In the current decade, the two scenarios are quite close, with a slight increasing divergence as we approach 2030. Here’s a closer look at 2000-2010:
As one would expect, the observed annual values show considerable interannual variation. But even the model means show some variation, pointing up one of the advantages of the smoothing approach. The 2001-2008 trend for the A1B is 0.24 deg/decade, while the 2000-2010 linear trend is 0.21 deg/decade, an artifact of the random variation within the model ensemble. So the 2001-8 period for that scenario yields an exaggerated expected trend. (It just so happens that 2008 is the warmest year in the first decade of the A1B model mean annual series, and 2001 the coolest).
In the first decade of the projection period there is minimal divergenge (A1B is just over 0.2 deg/decade and A2 is just below 0.19 deg/decade). So we will use the illustrated 0.2 deg/decade as our smoothed trend.
Finally, we have used AR4 Figure 10.26 to impute confidence intervals for the smoothed trend. That figure gives a standard deviation of about 0.06 deg deg C in 2000, rising to 0.12 deg C (A2) or 0.13 deg C (A1B) by 2010 for the A1B scenario. (This zoomed PDF graph of the A1B smoothed projection to 2020 shows an example of the PDF markup used to estimate these values).
Using a z-score of 1.63 (corresponding to a 90% confidence interval) yields limit trends of 0.1 deg/decade up to 0.3 deg/decade. This interval may be slightly underestimated (since it does not take into account the small divergence between the various scenarios), but seems a reasonable approximation.
Putting all the elements together gives the figure at the top of the post:
So for 2000-2008, the IPCC smoothed projection was an average of 0.33 deg +/- 0.13 deg (90% confidence interval) above the 1980-99 baseline. Both NASA GISS (0.26 deg) and HADCrut (o.25 deg) were within that range, albeit in the lower part.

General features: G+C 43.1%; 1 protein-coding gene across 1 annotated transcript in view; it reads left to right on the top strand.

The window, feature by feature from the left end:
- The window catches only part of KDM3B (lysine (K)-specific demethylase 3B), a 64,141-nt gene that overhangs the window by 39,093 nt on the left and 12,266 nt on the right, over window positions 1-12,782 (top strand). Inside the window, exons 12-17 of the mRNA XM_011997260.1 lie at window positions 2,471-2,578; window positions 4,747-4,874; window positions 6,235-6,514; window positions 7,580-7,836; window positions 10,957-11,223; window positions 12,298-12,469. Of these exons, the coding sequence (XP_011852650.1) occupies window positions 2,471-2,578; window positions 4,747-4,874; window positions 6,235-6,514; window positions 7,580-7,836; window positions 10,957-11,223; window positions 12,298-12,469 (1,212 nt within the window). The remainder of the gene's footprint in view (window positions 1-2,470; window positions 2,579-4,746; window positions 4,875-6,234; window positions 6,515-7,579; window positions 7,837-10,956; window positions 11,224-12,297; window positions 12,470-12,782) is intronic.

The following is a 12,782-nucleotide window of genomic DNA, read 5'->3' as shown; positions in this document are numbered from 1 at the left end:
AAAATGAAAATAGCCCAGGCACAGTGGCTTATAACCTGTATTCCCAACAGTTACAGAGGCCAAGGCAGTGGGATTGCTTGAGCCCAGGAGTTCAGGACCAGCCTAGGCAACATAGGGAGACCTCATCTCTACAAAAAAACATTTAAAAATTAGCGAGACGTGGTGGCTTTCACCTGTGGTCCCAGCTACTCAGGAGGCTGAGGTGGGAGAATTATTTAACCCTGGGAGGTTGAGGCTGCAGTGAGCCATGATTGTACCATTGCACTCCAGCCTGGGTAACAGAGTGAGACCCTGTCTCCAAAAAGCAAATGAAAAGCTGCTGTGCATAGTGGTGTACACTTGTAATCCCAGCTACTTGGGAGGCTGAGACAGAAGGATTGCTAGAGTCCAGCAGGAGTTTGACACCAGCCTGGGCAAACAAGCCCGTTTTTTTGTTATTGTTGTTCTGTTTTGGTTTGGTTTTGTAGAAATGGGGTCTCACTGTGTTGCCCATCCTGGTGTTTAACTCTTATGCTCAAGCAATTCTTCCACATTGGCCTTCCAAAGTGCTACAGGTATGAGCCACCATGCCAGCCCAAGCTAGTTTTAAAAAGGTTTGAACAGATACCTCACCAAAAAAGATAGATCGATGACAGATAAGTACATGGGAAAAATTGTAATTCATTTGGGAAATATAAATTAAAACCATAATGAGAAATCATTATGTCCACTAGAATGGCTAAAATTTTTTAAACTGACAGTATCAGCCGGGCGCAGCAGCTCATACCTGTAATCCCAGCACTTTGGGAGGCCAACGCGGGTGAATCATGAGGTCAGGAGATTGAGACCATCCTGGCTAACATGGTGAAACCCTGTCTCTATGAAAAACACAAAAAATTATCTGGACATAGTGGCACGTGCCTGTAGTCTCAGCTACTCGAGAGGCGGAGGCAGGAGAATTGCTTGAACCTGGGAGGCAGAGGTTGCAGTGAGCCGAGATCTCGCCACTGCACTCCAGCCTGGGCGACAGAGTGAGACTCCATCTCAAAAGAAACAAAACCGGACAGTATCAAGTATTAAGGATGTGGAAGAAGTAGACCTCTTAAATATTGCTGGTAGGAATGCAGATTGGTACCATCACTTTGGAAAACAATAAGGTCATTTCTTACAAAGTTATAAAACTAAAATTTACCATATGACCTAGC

- We are only 9 years into the 31-year early 21st century projection period (2000-2030), so it’s far too early to draw any definite conclusions concerning the attribution of model-observation discrepancies.
- There continues to be a growing divergence between GISS and HADCrut data sets (undoubtedly due in large part to the inclusion of the Arctic region temperature estimates in GISS).
- TAR and AR4 both projected similar trends in the 2000-10 period. Yet observations were well above the TAR projection, while observations (extended only two more years to 2008) are below the AR4 trend. This is due in large part to the change in baseline methodology for matching model projections to the past.
Indeed, smoothing of the observations shows the import of this last point. As shown above, the smoothed observation trends are already about 0.05 deg C below the IPCC trend line at the beginning of the projection period (and never “catches up”). And as seen below, the projected trend sits well above the smoothed observations even back to 1990.
This suggests that a different baselining methodology might show a better match between the smoothed projection and observations. But that is a discussion for another time.
[Update: A few references on lowess smoothing are listed here:
Worked out example: